Just avoiding intestacy isn’t enough. Most any estate plan can avoid intestacy but, if it isn’t a complete plan, it still may not be enough to avoid problems after you die. A court case from Mississippi from late last year showed how this can happen. The case involved the estate of Dorothy, who died in February 2014, two months shy of her 101st birthday. Some time before she died, Dorothy created what’s called a “holographic” will, meaning that the will was completely handwritten. Some states do not allow handwritten wills, but Mississippi law says that they can be valid.

Handwritten wills are not necessarily problematic just because they are handwritten; they can be problematic because the people who make them often do so with little or no input or assistance from knowledgeable professionals who could help them avoid estate planning pitfalls. Dorothy’s estate was one of those situations.

The will made distributions to each of Dorothy’s daughters, Ann and Mary, each of her two sons, John and Jim, and one of her grandsons, Jamie. In this case, the problems related not to what Dorothy put in her will, but what she didn’t. The will named the two sons as the co-executors of the will. It didn’t say what should happen if one or both of them were unavailable to serve as executors. Additionally, Ann, Mary, John and Jim weren’t Dorothy’s only kids. Another daughter, Frances, died in 2004, leaving two surviving daughters of her own. The will didn’t indicate that those granddaughters were to receive anything.

There were questions and concerns surrounding the will, specifically related to where Dorothy signed, the way the will’s pages were numbered, the way certain words were scratched out or added and the fact that the will left nothing to Frances’s family. These issues led to a will contest litigation by the daughters. In that case, the trial court ruled against the daughters. The daughters took their case to the Mississippi Court of Appeals, who ruled that the will contest must undergo a new trial. The problem with the first judgment was a procedural flaw that made the judgment void.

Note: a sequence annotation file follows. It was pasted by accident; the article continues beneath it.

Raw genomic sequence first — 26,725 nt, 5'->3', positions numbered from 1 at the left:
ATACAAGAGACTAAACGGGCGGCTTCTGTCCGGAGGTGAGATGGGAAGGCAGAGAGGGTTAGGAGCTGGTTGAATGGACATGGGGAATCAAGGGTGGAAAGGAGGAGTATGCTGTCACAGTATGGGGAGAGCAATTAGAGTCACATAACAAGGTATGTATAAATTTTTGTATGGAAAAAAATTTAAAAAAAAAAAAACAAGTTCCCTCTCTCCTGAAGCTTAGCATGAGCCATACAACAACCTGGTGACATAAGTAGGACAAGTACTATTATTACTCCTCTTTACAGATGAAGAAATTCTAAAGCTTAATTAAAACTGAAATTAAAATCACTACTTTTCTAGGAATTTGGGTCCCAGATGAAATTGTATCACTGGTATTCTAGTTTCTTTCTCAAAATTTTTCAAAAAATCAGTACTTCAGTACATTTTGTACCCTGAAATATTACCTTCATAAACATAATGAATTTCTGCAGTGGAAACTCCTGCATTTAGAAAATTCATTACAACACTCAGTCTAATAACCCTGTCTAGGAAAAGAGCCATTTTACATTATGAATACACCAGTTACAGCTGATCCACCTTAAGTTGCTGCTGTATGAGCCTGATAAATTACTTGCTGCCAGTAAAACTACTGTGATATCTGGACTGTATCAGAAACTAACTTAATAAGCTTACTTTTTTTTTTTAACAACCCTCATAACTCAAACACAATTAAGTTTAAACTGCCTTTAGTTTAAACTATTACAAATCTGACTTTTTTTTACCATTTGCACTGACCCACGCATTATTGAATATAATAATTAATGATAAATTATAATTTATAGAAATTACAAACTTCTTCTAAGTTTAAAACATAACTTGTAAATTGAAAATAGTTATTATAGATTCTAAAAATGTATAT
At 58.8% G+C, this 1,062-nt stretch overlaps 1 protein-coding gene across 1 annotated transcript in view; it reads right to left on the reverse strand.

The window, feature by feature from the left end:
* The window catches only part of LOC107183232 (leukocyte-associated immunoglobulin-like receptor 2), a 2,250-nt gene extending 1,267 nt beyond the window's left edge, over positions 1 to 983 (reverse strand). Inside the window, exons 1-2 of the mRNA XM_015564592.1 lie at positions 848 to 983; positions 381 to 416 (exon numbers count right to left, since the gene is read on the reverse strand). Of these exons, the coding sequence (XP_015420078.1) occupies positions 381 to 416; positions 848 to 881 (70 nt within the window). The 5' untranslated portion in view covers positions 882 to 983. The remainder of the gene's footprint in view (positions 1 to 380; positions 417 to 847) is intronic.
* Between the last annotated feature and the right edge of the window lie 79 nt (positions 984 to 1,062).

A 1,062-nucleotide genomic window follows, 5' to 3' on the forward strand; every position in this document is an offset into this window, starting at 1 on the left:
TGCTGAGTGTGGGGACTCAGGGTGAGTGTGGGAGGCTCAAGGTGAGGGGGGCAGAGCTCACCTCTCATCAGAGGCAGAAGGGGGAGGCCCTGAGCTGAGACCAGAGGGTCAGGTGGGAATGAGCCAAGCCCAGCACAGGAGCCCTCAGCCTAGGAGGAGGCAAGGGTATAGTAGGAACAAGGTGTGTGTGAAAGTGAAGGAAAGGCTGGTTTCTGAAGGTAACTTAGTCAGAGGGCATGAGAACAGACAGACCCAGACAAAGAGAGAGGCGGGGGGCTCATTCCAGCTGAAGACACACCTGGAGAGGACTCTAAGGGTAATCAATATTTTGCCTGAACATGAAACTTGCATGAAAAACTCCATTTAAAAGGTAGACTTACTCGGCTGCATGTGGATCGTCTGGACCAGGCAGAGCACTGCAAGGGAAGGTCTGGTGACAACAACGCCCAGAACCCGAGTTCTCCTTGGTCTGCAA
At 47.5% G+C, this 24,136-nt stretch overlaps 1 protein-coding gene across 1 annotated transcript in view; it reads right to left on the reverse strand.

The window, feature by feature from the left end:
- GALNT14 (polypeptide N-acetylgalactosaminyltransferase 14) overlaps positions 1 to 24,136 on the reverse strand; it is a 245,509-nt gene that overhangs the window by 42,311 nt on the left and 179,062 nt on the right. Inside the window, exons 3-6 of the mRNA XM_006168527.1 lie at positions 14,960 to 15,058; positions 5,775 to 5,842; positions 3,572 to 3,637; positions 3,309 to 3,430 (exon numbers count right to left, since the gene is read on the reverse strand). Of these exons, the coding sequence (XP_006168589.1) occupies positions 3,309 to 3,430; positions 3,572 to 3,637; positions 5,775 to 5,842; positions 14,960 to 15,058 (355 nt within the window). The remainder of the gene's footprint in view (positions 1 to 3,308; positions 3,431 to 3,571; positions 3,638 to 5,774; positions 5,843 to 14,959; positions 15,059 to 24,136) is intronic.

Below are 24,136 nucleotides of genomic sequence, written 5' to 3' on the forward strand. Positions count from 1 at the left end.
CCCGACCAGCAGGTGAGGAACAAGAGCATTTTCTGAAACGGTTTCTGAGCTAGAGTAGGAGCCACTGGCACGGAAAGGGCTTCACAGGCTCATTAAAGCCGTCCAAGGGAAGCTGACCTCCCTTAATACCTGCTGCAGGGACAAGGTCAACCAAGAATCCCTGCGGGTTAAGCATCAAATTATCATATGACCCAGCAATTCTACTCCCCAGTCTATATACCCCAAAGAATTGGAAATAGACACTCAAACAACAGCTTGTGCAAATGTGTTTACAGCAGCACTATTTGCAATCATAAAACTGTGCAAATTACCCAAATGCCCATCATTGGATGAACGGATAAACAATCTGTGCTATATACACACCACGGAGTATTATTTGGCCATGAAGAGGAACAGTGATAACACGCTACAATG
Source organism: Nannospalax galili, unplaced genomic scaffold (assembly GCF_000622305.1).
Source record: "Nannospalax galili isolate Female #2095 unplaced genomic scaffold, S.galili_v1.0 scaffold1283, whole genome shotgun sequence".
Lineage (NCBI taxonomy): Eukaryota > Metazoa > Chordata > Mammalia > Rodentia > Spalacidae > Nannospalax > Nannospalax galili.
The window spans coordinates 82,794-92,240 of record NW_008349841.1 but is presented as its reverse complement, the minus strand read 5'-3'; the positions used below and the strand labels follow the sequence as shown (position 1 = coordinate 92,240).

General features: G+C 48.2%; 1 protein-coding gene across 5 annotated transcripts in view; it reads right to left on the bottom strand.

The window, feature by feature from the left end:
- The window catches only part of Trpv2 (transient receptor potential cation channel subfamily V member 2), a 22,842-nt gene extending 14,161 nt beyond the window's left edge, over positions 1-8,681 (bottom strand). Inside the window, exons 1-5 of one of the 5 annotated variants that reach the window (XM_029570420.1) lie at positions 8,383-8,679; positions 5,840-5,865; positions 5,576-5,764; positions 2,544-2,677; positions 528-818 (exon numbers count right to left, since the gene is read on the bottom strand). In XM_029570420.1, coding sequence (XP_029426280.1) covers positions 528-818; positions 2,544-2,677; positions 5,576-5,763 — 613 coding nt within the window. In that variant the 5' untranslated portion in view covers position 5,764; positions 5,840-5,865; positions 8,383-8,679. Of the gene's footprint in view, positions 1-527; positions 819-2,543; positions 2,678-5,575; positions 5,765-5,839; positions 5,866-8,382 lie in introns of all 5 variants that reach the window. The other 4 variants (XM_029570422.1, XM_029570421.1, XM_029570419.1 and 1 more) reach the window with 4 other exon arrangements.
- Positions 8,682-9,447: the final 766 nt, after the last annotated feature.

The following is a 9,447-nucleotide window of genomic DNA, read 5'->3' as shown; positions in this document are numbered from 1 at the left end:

So, Dorothy’s estate was going to undergo at least two will contest trials and at least one appeal at the Court of Appeals. All of this might have been avoided with a more complete estate plan. Part of a complete plan’s value is in the protections it provides. Whether your plan has a will or a living trust as its focal point for asset distribution, a complete plan accounts for many of life’s contingencies. In Dorothy’s case, she lived for almost another decade after she signed her will. Many things could have changed. What if one of her four kids died before her during that period? What if one of those to predecease her was someone she’d named to serve as an executor? A more complete will would have carefully spelled out what Dorothy in the event that any of those events occurred.

With a complete plan, you can have confidence that you will still be in control, and your loved ones will still be clear about your goals desires even if an intervening event takes place, like the death of a child. This can be accomplished by including paragraphs that contain contingent instructions that take effect if a beneficiary pre-deceases you, or if an executor pre-deceases you.

A complete plan, established with the help of experienced counsel, will also account for events that have already occurred. In Dorothy’s case, there was uncertainty about the status of the two daughters of Dorothy’s daughter who died before Dorothy. A complete plan could include instructions that make clear what distribution relatives like that should get, or make clear that they get nothing at all.

This article is published by the Legacy Assurance Plan and is intended for general informational purposes only. Some information may not apply to your situation. It does not, nor is it intended, to constitute legal advice. You should consult with an attorney regarding any specific questions about probate, living probate or other estate planning matters. Legacy Assurance Plan is an estate planning services-company and is not a lawyer or law firm and is not engaged in the practice of law. For more information about this and other estate planning matters visit our website at www.legacyassuranceplan.com


This article written and published by:
8039 Cooper Creek Blvd
University Park, Florida 34201
844.306.5272 (Phone)
@assuranceplan
#legacyassuranceplan